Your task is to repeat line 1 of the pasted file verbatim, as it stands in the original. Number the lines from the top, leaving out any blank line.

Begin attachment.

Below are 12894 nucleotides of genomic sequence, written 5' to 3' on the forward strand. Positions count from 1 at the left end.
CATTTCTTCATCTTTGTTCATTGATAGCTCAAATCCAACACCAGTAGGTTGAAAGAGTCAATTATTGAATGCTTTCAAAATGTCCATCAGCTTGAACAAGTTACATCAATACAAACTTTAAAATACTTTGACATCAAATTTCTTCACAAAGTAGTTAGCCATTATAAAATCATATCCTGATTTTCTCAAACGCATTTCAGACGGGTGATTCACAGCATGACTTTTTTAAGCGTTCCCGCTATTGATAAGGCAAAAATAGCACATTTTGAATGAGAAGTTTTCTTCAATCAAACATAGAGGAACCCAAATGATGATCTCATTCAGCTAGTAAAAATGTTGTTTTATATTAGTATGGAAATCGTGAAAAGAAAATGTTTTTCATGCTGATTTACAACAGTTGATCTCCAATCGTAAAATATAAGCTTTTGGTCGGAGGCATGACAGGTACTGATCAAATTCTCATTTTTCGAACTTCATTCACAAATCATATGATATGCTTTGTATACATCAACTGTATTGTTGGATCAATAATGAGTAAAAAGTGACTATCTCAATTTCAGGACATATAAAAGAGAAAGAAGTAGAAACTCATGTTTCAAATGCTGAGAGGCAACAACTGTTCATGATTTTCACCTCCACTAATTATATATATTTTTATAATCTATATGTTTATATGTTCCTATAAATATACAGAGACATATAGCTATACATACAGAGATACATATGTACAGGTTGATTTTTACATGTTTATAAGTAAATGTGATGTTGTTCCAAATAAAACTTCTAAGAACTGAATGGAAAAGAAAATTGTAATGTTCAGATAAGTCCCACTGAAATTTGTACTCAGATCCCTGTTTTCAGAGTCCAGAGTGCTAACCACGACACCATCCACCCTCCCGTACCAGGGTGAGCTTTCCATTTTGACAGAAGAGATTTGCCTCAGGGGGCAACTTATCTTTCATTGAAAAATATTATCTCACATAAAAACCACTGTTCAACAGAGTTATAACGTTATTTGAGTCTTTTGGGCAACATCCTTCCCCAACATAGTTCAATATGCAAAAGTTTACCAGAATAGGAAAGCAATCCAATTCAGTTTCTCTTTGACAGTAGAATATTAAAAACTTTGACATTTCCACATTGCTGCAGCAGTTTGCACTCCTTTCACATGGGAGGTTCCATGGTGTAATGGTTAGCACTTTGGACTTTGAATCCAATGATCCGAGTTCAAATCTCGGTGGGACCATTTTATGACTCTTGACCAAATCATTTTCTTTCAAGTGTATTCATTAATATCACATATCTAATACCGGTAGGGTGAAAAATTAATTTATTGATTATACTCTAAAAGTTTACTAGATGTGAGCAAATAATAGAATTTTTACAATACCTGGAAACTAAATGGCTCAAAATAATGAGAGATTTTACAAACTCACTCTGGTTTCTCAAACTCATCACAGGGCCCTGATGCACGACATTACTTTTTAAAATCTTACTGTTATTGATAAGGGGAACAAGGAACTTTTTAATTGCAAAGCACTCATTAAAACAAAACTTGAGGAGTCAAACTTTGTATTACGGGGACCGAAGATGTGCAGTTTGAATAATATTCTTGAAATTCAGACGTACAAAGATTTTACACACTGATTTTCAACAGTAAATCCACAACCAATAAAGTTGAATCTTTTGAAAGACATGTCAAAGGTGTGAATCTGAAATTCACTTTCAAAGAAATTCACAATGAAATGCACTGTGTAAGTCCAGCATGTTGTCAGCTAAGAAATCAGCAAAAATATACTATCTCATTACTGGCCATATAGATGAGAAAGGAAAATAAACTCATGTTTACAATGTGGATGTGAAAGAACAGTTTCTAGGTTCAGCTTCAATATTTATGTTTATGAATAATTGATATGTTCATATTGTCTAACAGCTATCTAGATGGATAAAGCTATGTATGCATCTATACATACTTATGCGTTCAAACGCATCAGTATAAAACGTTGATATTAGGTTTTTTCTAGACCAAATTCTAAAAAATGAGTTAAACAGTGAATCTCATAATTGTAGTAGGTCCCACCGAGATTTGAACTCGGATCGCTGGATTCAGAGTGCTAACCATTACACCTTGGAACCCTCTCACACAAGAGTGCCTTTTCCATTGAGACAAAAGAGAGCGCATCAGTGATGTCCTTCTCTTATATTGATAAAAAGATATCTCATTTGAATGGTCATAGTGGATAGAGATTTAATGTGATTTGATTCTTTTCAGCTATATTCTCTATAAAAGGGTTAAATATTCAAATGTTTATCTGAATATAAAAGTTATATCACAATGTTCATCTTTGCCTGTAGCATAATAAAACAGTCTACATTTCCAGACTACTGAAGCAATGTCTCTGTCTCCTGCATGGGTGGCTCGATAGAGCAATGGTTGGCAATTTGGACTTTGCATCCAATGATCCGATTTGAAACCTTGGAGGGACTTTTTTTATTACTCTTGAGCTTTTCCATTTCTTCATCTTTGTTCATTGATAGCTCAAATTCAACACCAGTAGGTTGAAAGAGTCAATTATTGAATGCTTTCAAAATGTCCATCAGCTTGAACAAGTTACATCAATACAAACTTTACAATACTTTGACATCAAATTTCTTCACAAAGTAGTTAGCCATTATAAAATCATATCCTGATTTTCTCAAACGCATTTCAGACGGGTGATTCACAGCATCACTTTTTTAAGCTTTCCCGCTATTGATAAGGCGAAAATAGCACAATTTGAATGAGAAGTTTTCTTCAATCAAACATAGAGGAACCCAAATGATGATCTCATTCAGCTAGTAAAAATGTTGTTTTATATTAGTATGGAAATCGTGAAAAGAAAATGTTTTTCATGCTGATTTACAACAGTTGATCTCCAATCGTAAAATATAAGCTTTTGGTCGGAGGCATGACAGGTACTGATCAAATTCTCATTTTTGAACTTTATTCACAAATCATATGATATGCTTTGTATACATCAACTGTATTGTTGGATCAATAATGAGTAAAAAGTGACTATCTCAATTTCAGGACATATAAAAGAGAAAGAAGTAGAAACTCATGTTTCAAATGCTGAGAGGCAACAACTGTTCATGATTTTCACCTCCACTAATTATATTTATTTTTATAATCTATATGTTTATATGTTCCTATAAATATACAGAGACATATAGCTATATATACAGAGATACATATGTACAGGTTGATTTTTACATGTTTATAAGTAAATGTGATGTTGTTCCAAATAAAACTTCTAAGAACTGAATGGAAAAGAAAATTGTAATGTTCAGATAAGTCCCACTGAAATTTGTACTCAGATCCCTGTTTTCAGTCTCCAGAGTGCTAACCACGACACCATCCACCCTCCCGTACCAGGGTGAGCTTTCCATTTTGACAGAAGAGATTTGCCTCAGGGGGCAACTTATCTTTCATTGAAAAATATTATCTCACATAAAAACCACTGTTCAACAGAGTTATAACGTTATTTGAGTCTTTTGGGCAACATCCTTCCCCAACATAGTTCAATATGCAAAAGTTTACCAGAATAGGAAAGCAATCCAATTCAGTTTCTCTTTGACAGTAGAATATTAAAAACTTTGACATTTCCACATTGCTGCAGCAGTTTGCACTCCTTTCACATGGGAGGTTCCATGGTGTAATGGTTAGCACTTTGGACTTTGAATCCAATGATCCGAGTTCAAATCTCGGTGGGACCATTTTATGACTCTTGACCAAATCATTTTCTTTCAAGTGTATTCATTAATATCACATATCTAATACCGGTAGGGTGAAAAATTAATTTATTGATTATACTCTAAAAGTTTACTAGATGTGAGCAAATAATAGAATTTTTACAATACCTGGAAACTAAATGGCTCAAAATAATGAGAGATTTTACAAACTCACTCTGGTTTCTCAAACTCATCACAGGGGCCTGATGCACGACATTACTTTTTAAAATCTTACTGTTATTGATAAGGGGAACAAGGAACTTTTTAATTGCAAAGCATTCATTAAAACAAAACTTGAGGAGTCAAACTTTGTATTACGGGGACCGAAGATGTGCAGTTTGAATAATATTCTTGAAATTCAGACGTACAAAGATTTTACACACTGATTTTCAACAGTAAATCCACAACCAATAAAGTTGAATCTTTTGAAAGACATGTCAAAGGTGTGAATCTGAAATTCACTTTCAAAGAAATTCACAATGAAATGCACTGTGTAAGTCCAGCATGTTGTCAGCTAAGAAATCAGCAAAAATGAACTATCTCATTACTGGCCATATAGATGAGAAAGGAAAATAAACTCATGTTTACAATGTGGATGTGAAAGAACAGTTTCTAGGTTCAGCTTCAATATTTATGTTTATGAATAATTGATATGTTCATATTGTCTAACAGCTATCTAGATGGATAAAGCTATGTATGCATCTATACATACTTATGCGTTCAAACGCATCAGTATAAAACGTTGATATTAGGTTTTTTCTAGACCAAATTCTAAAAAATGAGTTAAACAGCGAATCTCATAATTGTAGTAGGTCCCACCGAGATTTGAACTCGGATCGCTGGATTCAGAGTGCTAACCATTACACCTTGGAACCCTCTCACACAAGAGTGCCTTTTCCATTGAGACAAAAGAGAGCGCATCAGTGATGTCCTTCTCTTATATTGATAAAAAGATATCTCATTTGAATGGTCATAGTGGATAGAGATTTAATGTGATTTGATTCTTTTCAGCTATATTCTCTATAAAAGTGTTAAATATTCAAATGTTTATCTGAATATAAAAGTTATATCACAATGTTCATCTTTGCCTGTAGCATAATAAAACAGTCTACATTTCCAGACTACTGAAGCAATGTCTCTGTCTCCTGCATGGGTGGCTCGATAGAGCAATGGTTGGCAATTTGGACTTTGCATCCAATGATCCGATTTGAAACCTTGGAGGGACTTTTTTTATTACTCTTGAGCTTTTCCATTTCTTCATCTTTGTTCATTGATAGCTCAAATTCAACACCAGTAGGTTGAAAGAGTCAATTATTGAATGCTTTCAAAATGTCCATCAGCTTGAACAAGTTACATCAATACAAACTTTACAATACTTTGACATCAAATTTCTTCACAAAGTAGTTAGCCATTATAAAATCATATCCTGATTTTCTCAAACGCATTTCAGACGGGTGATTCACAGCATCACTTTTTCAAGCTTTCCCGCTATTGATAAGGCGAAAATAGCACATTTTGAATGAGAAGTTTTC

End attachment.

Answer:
Below are 12894 nucleotides of genomic sequence, written 5' to 3' on the forward strand. Positions count from 1 at the left end.